“That [Massachusetts law] had two goals,” he said. “The first was to lower the rate of un-insurance, which we did. We covered two-thirds of the uninsured in the state. The rate of un-insurance is now at 3 percent compared to 18 percent nationally. The second was to fix a broken individual insurance market, which we also did. Premiums in the individual insurance market fell by 50 percent relative to national trends. Basically the national law is just the Massachusetts law with more zeros.”
A key second difference between the two is that the ACA addresses cost control. It’s been popular for finance executives, and others, to dismiss the law as not doing anything to rein in costs in the health-care system. But the corporate finance mindset, while not devoid of long-term considerations, is for the most part squarely focused on this month, this quarter, this year or at the most, the next three years.
That mindset has many corporate executives angry at President Obama and the Democrats over the heightened costs they are enduring in the short term (as well as for getting involved in private enterprise’s affairs rather than letting free-market forces determine outcomes).
However, the ACA has lots of elements that, if allowed to play out over years, may promise to wring much cost out of the system.
For example, the law funds research, in progress now, to compare the effectiveness of different types of drugs, treatments and procedures. “The truth is the [Food and Drug Administration]’s job is to decide whether something works, not whether it works cost effectively,” Gruber said. “We have new drugs approved all the time that may be 1 percent better than previous drugs and cost three times as much. There was nobody in charge of evaluating that.”
The law also created many experiments with new ways to reimburse health-care providers and reform the health-care system. In one massive experiment starting this month, Medicare payments to hospitals and clinics, which, like most health-care payments have historically been based on a fee-for-service model, were linked to provider performance and patient outcomes. That accomplishes several cost-positive things – for one, decreasing care providers’ motivation to perform excessive diagnostic tests and medical procedures that don’t contribute to better outcomes.
Hospitals across the country have had to revamp their systems and procedures to comply with the law. With that work already done, it’s only a matter of time before group and individual health plans for non-retirees start paying health-care providers in that mode too.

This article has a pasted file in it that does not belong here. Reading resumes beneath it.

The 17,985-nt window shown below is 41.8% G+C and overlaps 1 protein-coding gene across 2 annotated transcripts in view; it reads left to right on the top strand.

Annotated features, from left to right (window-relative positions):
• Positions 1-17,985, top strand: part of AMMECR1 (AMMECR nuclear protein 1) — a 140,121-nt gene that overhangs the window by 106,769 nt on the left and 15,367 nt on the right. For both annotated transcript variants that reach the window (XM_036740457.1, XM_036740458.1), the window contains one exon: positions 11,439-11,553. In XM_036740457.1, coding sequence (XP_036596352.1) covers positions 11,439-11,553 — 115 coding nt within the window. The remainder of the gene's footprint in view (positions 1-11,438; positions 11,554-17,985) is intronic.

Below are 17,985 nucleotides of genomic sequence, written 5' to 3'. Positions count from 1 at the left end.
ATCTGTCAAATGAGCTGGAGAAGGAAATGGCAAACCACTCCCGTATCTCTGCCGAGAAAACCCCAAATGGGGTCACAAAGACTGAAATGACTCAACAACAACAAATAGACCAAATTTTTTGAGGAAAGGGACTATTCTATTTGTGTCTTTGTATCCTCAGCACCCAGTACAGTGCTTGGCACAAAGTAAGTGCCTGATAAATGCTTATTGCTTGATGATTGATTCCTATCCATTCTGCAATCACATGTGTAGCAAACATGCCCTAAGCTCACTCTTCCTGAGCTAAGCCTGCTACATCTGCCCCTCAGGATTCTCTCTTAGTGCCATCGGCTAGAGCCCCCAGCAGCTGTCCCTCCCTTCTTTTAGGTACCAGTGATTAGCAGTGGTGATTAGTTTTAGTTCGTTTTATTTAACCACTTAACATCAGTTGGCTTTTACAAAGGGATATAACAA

Another ACA measure that may keep costs down provides incentives for groups of doctors, hospitals and other health-care providers to set up Accountable Care Organizations that coordinate with one another on care provided to Medicare patients. The goal is to make sure the chronically ill get the right care at the right time from the right provider, while avoiding unnecessary duplication of services. There are already about 400 ACOs operating nationwide. Given the massive share of overall health-care costs rung up by Medicare patients, anything that brings down costs for them should have a major impact on overall cost in the system.
The ACA also imposes penalties on hospitals for readmitting patients too often.
Gruber says the pressure the law is putting on everyone involved in the health-care system to lower costs may already be having an effect, with the annual rate of increase having slowed this year and expected to in 2014 as well. For large employers, Towers Watson expects that rate to fall between 5 percent and 6 percent next year after taking into account plan-design changes, down a couple of points from the norm over the last decade.
The normal increase, after taking plan-design changes into account, has been more like 7-8% for most of the time since 2000. That started to moderate in 2012, continued in that direction this year, and is expected to continue again next year. So what was the norm for a long time is apparently no longer the norm.
“Some would argue that Obamacare gets some of the credit for that slowdown,” Gruber said in an interview with CFO. “I don’t really know. But the drop in the growth rate more than offsets all the extra costs under the law.”
And then there’s the Cadillac tax. The controversial ACA provision will, starting in 2014, require companies to pay a 40 percent excise tax on the value of group health benefits that exceeds a threshold amount. Technically the tax will be imposed on insurers, but observers agree that it’s a virtually forgone conclusion that insurers will pass that cost to their customers.
Look for an article on CFO next week that will explore the Cadillac tax more fully.